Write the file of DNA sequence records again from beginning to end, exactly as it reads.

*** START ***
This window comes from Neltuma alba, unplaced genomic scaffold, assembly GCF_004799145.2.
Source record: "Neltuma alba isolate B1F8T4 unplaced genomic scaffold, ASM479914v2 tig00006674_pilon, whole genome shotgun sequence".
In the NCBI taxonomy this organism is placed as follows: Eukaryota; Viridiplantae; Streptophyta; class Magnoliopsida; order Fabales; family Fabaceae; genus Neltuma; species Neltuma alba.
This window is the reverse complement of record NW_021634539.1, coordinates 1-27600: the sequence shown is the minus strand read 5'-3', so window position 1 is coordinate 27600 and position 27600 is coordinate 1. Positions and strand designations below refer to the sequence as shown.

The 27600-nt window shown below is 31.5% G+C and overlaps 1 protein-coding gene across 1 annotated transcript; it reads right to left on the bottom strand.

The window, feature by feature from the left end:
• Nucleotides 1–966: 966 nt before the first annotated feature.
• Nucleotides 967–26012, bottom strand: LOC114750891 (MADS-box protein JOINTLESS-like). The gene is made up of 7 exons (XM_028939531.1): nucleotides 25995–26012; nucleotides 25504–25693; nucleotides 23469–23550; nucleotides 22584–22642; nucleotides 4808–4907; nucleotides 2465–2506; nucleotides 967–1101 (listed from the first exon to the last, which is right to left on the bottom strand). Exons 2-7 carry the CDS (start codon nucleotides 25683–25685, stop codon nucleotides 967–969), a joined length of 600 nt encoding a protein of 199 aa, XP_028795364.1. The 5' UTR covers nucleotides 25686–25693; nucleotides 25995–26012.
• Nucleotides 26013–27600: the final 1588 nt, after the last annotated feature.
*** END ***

This window comes from Neltuma alba, unplaced genomic scaffold, assembly GCF_004799145.2.
Source record: "Neltuma alba isolate B1F8T4 unplaced genomic scaffold, ASM479914v2 tig00006674_pilon, whole genome shotgun sequence".
In the NCBI taxonomy this organism is placed as follows: Eukaryota; Viridiplantae; Streptophyta; class Magnoliopsida; order Fabales; family Fabaceae; genus Neltuma; species Neltuma alba.
This window is the reverse complement of record NW_021634539.1, coordinates 1-27600: the sequence shown is the minus strand read 5'-3', so window position 1 is coordinate 27600 and position 27600 is coordinate 1. Positions and strand designations below refer to the sequence as shown.

The 27600-nt window shown below is 31.5% G+C and overlaps 1 protein-coding gene across 1 annotated transcript; it reads right to left on the bottom strand.

The window, feature by feature from the left end:
• Nucleotides 1–966: 966 nt before the first annotated feature.
• Nucleotides 967–26012, bottom strand: LOC114750891 (MADS-box protein JOINTLESS-like). The gene is made up of 7 exons (XM_028939531.1): nucleotides 25995–26012; nucleotides 25504–25693; nucleotides 23469–23550; nucleotides 22584–22642; nucleotides 4808–4907; nucleotides 2465–2506; nucleotides 967–1101 (listed from the first exon to the last, which is right to left on the bottom strand). Exons 2-7 carry the CDS (start codon nucleotides 25683–25685, stop codon nucleotides 967–969), a joined length of 600 nt encoding a protein of 199 aa, XP_028795364.1. The 5' UTR covers nucleotides 25686–25693; nucleotides 25995–26012.
• Nucleotides 26013–27600: the final 1588 nt, after the last annotated feature.